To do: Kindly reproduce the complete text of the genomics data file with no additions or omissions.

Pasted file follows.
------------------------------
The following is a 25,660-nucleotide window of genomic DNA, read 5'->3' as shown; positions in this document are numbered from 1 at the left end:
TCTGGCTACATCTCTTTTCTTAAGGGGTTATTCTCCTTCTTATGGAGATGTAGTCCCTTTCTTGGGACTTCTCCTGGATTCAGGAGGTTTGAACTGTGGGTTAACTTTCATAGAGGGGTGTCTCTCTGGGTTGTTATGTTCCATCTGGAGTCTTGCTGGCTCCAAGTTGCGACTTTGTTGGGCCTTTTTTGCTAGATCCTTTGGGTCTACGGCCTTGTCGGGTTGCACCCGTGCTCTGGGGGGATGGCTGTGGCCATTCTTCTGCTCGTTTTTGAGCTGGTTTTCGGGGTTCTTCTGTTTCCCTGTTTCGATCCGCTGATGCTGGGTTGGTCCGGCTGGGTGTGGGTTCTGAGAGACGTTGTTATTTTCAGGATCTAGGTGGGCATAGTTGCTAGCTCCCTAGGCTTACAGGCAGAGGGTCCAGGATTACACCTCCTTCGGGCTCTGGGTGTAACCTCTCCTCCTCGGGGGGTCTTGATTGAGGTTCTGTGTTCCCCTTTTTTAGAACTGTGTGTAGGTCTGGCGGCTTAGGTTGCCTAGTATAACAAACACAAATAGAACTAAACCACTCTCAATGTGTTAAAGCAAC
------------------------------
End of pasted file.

The following is a 25,660-nucleotide window of genomic DNA, read 5'->3' as shown; positions in this document are numbered from 1 at the left end:
TCTGGCTACATCTCTTTTCTTAAGGGGTTATTCTCCTTCTTATGGAGATGTAGTCCCTTTCTTGGGACTTCTCCTGGATTCAGGAGGTTTGAACTGTGGGTTAACTTTCATAGAGGGGTGTCTCTCTGGGTTGTTATGTTCCATCTGGAGTCTTGCTGGCTCCAAGTTGCGACTTTGTTGGGCCTTTTTTGCTAGATCCTTTGGGTCTACGGCCTTGTCGGGTTGCACCCGTGCTCTGGGGGGATGGCTGTGGCCATTCTTCTGCTCGTTTTTGAGCTGGTTTTCGGGGTTCTTCTGTTTCCCTGTTTCGATCCGCTGATGCTGGGTTGGTCCGGCTGGGTGTGGGTTCTGAGAGACGTTGTTATTTTCAGGATCTAGGTGGGCATAGTTGCTAGCTCCCTAGGCTTACAGGCAGAGGGTCCAGGATTACACCTCCTTCGGGCTCTGGGTGTAACCTCTCCTCCTCGGGGGGTCTTGATTGAGGTTCTGTGTTCCCCTTTTTTAGAACTGTGTGTAGGTCTGGCGGCTTAGGTTGCCTAGTATAACAAACACAAATAGAACTAAACCACTCTCAATGTGTTAAAGCAAC